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Unfortunately, 0.5% error still isn’t enough to be useful to the working chemist. The energy in molecular bonds is just a tiny fraction of the total energy of a system, and correctly predicting whether a molecule is stable can often depend on just 0.001% of the total energy of a system, or about 0.2% of the remaining “correlation” energy. For instance, while the total energy of the electrons in a butadiene molecule is almost 100,000 kilocalories per mole, the difference in energy between different possible shapes of the molecule is just 1 kilocalorie per mole. That means that if you want to correctly predict butadiene’s natural shape, then the same level of precision is needed as measuring the width of a football field down to the millimeter.

With the advent of digital computing after World War II, scientists developed a whole menagerie of computational methods that went beyond this mean field description of electrons. While these methods come in a bewildering alphabet soup of abbreviations, they all generally fall somewhere on an axis that trades off accuracy with efficiency. At one extreme, there are methods that are essentially exact, but scale worse than exponentially with the number of electrons, making them impractical for all but the smallest molecules. At the other extreme are methods that scale linearly, but are not very accurate. These computational methods have had an enormous impact on the practice of chemistry – the 1998 Nobel Prize in chemistry was awarded to the originators of many of these algorithms.

Fermionic Neural Networks

Despite the breadth of existing computational quantum mechanical tools, we felt a new method was needed to address the problem of efficient representation. There’s a reason that the largest quantum chemical calculations only run into the tens of thousands of electrons for even the most approximate methods, while classical chemical calculation techniques like molecular dynamics can handle millions of atoms. The state of a classical system can be described easily – we just have to track the position and momentum of each particle. Representing the state of a quantum system is far more challenging. A probability has to be assigned to every possible configuration of electron positions. This is encoded in the wavefunction, which assigns a positive or negative number to every configuration of electrons, and the wavefunction squared gives the probability of finding the system in that configuration. The space of all possible configurations is enormous – if you tried to represent it as a grid with 100 points along each dimension, then the number of possible electron configurations for the silicon atom would be larger than the number of atoms in the universe!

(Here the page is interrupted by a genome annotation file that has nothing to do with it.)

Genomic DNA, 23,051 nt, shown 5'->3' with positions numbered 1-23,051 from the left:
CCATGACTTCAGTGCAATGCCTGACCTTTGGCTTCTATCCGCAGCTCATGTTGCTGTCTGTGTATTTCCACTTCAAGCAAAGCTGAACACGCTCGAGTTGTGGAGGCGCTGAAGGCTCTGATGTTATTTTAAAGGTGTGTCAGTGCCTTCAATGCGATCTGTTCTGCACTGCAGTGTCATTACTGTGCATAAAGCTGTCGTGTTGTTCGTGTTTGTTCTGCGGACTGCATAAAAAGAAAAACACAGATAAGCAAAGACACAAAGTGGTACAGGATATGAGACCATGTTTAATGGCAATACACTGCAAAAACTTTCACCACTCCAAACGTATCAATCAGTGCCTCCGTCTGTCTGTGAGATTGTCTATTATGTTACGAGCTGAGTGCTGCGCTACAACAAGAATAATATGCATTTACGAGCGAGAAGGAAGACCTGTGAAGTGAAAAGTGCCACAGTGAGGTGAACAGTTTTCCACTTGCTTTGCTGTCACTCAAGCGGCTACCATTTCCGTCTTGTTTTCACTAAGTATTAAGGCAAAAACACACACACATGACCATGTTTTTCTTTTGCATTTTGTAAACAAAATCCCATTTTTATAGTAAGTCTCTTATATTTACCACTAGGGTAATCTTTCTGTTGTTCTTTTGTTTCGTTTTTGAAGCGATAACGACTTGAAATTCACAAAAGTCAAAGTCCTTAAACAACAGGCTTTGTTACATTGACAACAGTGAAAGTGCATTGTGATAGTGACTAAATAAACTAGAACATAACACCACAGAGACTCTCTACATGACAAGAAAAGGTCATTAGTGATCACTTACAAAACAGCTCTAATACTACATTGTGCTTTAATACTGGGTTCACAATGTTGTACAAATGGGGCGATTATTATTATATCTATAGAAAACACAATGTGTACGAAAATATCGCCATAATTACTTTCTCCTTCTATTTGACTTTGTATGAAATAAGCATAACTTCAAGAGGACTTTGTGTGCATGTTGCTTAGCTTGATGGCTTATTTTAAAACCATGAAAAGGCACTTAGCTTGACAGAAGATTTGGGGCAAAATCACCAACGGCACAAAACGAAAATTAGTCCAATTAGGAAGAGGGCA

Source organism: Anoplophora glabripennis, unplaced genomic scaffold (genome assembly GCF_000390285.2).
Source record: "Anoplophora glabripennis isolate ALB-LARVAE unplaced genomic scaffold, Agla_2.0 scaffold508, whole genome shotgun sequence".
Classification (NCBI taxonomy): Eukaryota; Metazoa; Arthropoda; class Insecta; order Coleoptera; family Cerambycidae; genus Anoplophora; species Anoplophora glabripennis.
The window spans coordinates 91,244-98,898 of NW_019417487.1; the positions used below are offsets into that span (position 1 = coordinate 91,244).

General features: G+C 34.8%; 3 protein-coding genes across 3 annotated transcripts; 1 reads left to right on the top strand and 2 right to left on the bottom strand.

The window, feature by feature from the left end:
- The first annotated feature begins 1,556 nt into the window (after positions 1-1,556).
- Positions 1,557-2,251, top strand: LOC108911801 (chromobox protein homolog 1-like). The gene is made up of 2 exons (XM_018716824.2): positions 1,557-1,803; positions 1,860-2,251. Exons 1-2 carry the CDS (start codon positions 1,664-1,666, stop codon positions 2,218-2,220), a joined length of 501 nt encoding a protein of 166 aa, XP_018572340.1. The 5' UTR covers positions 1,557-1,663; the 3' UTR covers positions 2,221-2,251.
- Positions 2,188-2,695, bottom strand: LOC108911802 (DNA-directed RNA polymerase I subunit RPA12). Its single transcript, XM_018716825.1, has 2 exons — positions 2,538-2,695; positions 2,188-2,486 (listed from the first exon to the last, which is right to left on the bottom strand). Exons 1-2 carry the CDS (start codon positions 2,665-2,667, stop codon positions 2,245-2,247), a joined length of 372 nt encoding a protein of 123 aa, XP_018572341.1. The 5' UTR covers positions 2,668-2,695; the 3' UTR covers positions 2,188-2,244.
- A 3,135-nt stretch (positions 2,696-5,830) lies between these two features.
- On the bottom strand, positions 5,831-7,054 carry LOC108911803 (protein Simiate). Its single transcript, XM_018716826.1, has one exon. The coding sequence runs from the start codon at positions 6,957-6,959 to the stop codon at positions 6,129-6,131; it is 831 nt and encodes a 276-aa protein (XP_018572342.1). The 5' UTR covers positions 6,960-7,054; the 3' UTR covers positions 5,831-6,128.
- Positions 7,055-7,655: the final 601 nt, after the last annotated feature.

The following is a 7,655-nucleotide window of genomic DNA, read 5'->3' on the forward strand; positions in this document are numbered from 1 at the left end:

This is exactly where we thought deep neural networks could help. In the last several years, there have been huge advances in representing complex, high-dimensional probability distributions with neural networks. We now know how to train these networks efficiently and scalably. We surmised that, given these networks have already proven their mettle at fitting high-dimensional functions in artificial intelligence problems, maybe they could be used to represent quantum wavefunctions as well. We were not the first people to think of this – researchers such as Giuseppe Carleo and Matthias Troyer and others have shown how modern deep learning could be used for solving idealised quantum problems. We wanted to use deep neural networks to tackle more realistic problems in chemistry and condensed matter physics, and that meant including electrons in our calculations.

There is just one wrinkle when dealing with electrons. Electrons must obey the Pauli exclusion principle, which means that they can’t be in the same space at the same time. This is because electrons are a type of particle known as fermions, which include the building blocks of most matter – protons, neutrons, quarks, neutrinos, etc. Their wavefunction must be antisymmetric – if you swap the position of two electrons, the wavefunction gets multiplied by -1. That means that if two electrons are on top of each other, the wavefunction (and the probability of that configuration) will be zero.

This meant we had to develop a new type of neural network that was antisymmetric with respect to its inputs, which we have dubbed the Fermionic Neural Network, or FermiNet. In most quantum chemistry methods, antisymmetry is introduced using a function called the determinant. The determinant of a matrix has the property that if you swap two rows, the output gets multiplied by -1, just like a wavefunction for fermions. So you can take a bunch of single-electron functions, evaluate them for every electron in your system, and pack all of the results into one matrix. The determinant of that matrix is then a properly antisymmetric wavefunction. The major limitation of this approach is that the resulting function – known as a Slater determinant – is not very general. Wavefunctions of real systems are usually far more complicated. The typical way to improve on this is to take a large linear combination of Slater determinants – sometimes millions or more – and add some simple corrections based on pairs of electrons. Even then, this may not be enough to accurately compute energies.

Source: https://deepmind.com/blog/article/FermiNet